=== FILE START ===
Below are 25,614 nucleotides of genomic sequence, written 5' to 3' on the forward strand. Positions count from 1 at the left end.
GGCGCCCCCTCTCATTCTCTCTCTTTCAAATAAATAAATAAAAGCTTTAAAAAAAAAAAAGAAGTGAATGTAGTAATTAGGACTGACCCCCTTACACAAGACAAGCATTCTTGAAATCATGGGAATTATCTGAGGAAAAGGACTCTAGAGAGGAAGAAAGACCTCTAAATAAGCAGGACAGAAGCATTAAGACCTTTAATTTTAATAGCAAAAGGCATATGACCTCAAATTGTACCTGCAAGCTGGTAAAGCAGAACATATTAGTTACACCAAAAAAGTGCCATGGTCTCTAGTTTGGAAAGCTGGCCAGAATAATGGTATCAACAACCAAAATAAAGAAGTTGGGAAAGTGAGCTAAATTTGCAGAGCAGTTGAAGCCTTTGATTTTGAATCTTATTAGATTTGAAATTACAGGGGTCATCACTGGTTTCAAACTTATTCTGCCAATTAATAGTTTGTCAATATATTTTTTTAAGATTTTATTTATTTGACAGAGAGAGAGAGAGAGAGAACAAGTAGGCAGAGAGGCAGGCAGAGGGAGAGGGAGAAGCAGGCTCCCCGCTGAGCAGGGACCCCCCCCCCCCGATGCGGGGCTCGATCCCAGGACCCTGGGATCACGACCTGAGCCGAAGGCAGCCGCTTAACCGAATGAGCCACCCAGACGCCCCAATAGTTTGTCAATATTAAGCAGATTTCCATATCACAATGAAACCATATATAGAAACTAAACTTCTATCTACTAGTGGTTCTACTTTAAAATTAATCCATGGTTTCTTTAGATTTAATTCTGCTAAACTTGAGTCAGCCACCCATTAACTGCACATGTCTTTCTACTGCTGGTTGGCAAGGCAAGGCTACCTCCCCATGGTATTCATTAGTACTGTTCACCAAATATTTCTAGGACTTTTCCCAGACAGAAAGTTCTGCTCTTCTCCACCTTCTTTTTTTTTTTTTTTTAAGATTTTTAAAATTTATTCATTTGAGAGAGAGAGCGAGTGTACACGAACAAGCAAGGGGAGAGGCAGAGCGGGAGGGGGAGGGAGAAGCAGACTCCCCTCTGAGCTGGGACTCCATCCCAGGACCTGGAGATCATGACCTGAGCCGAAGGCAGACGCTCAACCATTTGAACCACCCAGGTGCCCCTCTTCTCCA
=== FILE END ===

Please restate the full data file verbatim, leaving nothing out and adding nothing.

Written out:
Below are 25,614 nucleotides of genomic sequence, written 5' to 3' on the forward strand. Positions count from 1 at the left end.
GGCGCCCCCTCTCATTCTCTCTCTTTCAAATAAATAAATAAAAGCTTTAAAAAAAAAAAAGAAGTGAATGTAGTAATTAGGACTGACCCCCTTACACAAGACAAGCATTCTTGAAATCATGGGAATTATCTGAGGAAAAGGACTCTAGAGAGGAAGAAAGACCTCTAAATAAGCAGGACAGAAGCATTAAGACCTTTAATTTTAATAGCAAAAGGCATATGACCTCAAATTGTACCTGCAAGCTGGTAAAGCAGAACATATTAGTTACACCAAAAAAGTGCCATGGTCTCTAGTTTGGAAAGCTGGCCAGAATAATGGTATCAACAACCAAAATAAAGAAGTTGGGAAAGTGAGCTAAATTTGCAGAGCAGTTGAAGCCTTTGATTTTGAATCTTATTAGATTTGAAATTACAGGGGTCATCACTGGTTTCAAACTTATTCTGCCAATTAATAGTTTGTCAATATATTTTTTTAAGATTTTATTTATTTGACAGAGAGAGAGAGAGAGAGAACAAGTAGGCAGAGAGGCAGGCAGAGGGAGAGGGAGAAGCAGGCTCCCCGCTGAGCAGGGACCCCCCCCCCCCGATGCGGGGCTCGATCCCAGGACCCTGGGATCACGACCTGAGCCGAAGGCAGCCGCTTAACCGAATGAGCCACCCAGACGCCCCAATAGTTTGTCAATATTAAGCAGATTTCCATATCACAATGAAACCATATATAGAAACTAAACTTCTATCTACTAGTGGTTCTACTTTAAAATTAATCCATGGTTTCTTTAGATTTAATTCTGCTAAACTTGAGTCAGCCACCCATTAACTGCACATGTCTTTCTACTGCTGGTTGGCAAGGCAAGGCTACCTCCCCATGGTATTCATTAGTACTGTTCACCAAATATTTCTAGGACTTTTCCCAGACAGAAAGTTCTGCTCTTCTCCACCTTCTTTTTTTTTTTTTTTTAAGATTTTTAAAATTTATTCATTTGAGAGAGAGAGCGAGTGTACACGAACAAGCAAGGGGAGAGGCAGAGCGGGAGGGGGAGGGAGAAGCAGACTCCCCTCTGAGCTGGGACTCCATCCCAGGACCTGGAGATCATGACCTGAGCCGAAGGCAGACGCTCAACCATTTGAACCACCCAGGTGCCCCTCTTCTCCA